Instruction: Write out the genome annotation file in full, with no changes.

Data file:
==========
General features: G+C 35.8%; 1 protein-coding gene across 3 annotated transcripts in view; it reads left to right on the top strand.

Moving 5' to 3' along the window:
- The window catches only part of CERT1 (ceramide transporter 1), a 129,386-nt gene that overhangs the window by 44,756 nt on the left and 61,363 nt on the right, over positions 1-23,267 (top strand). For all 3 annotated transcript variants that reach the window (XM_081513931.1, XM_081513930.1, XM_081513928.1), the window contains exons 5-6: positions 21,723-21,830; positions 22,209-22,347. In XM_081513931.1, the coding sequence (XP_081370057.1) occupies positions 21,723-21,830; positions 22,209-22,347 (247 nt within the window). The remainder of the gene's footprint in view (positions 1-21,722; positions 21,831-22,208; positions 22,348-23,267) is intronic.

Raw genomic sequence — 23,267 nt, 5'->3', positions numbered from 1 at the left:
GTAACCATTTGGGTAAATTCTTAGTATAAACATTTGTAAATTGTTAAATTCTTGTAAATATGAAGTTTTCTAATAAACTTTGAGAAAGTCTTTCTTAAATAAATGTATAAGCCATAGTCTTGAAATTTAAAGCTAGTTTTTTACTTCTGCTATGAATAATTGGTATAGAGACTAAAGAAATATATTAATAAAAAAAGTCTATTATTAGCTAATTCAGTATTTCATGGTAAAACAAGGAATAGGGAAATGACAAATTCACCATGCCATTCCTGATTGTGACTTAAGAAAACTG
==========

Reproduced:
General features: G+C 35.8%; 1 protein-coding gene across 3 annotated transcripts in view; it reads left to right on the top strand.

Moving 5' to 3' along the window:
- The window catches only part of CERT1 (ceramide transporter 1), a 129,386-nt gene that overhangs the window by 44,756 nt on the left and 61,363 nt on the right, over positions 1-23,267 (top strand). For all 3 annotated transcript variants that reach the window (XM_081513931.1, XM_081513930.1, XM_081513928.1), the window contains exons 5-6: positions 21,723-21,830; positions 22,209-22,347. In XM_081513931.1, the coding sequence (XP_081370057.1) occupies positions 21,723-21,830; positions 22,209-22,347 (247 nt within the window). The remainder of the gene's footprint in view (positions 1-21,722; positions 21,831-22,208; positions 22,348-23,267) is intronic.

Raw genomic sequence — 23,267 nt, 5'->3', positions numbered from 1 at the left:
GTAACCATTTGGGTAAATTCTTAGTATAAACATTTGTAAATTGTTAAATTCTTGTAAATATGAAGTTTTCTAATAAACTTTGAGAAAGTCTTTCTTAAATAAATGTATAAGCCATAGTCTTGAAATTTAAAGCTAGTTTTTTACTTCTGCTATGAATAATTGGTATAGAGACTAAAGAAATATATTAATAAAAAAAGTCTATTATTAGCTAATTCAGTATTTCATGGTAAAACAAGGAATAGGGAAATGACAAATTCACCATGCCATTCCTGATTGTGACTTAAGAAAACTG